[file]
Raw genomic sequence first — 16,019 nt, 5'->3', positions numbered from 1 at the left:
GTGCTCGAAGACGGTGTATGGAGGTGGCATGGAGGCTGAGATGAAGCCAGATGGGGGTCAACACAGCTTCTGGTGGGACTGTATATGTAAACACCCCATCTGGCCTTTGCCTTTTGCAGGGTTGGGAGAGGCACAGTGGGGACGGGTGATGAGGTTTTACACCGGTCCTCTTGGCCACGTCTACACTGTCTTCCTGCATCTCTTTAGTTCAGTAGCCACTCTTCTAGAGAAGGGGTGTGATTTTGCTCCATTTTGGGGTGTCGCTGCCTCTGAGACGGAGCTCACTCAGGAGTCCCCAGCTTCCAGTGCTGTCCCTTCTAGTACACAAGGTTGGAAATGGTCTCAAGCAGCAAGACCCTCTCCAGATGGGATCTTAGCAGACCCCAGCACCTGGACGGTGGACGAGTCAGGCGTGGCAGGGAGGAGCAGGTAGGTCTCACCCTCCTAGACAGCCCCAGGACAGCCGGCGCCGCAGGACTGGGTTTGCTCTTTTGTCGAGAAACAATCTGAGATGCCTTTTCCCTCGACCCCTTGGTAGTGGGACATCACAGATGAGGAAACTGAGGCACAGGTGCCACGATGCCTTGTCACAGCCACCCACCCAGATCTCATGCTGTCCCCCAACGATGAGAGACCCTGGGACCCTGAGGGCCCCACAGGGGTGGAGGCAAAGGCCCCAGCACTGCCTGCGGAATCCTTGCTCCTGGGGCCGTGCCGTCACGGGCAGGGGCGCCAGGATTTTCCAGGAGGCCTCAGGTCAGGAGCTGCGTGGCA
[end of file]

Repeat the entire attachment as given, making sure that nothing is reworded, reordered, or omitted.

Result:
Raw genomic sequence first — 16,019 nt, 5'->3', positions numbered from 1 at the left:
GTGCTCGAAGACGGTGTATGGAGGTGGCATGGAGGCTGAGATGAAGCCAGATGGGGGTCAACACAGCTTCTGGTGGGACTGTATATGTAAACACCCCATCTGGCCTTTGCCTTTTGCAGGGTTGGGAGAGGCACAGTGGGGACGGGTGATGAGGTTTTACACCGGTCCTCTTGGCCACGTCTACACTGTCTTCCTGCATCTCTTTAGTTCAGTAGCCACTCTTCTAGAGAAGGGGTGTGATTTTGCTCCATTTTGGGGTGTCGCTGCCTCTGAGACGGAGCTCACTCAGGAGTCCCCAGCTTCCAGTGCTGTCCCTTCTAGTACACAAGGTTGGAAATGGTCTCAAGCAGCAAGACCCTCTCCAGATGGGATCTTAGCAGACCCCAGCACCTGGACGGTGGACGAGTCAGGCGTGGCAGGGAGGAGCAGGTAGGTCTCACCCTCCTAGACAGCCCCAGGACAGCCGGCGCCGCAGGACTGGGTTTGCTCTTTTGTCGAGAAACAATCTGAGATGCCTTTTCCCTCGACCCCTTGGTAGTGGGACATCACAGATGAGGAAACTGAGGCACAGGTGCCACGATGCCTTGTCACAGCCACCCACCCAGATCTCATGCTGTCCCCCAACGATGAGAGACCCTGGGACCCTGAGGGCCCCACAGGGGTGGAGGCAAAGGCCCCAGCACTGCCTGCGGAATCCTTGCTCCTGGGGCCGTGCCGTCACGGGCAGGGGCGCCAGGATTTTCCAGGAGGCCTCAGGTCAGGAGCTGCGTGGCA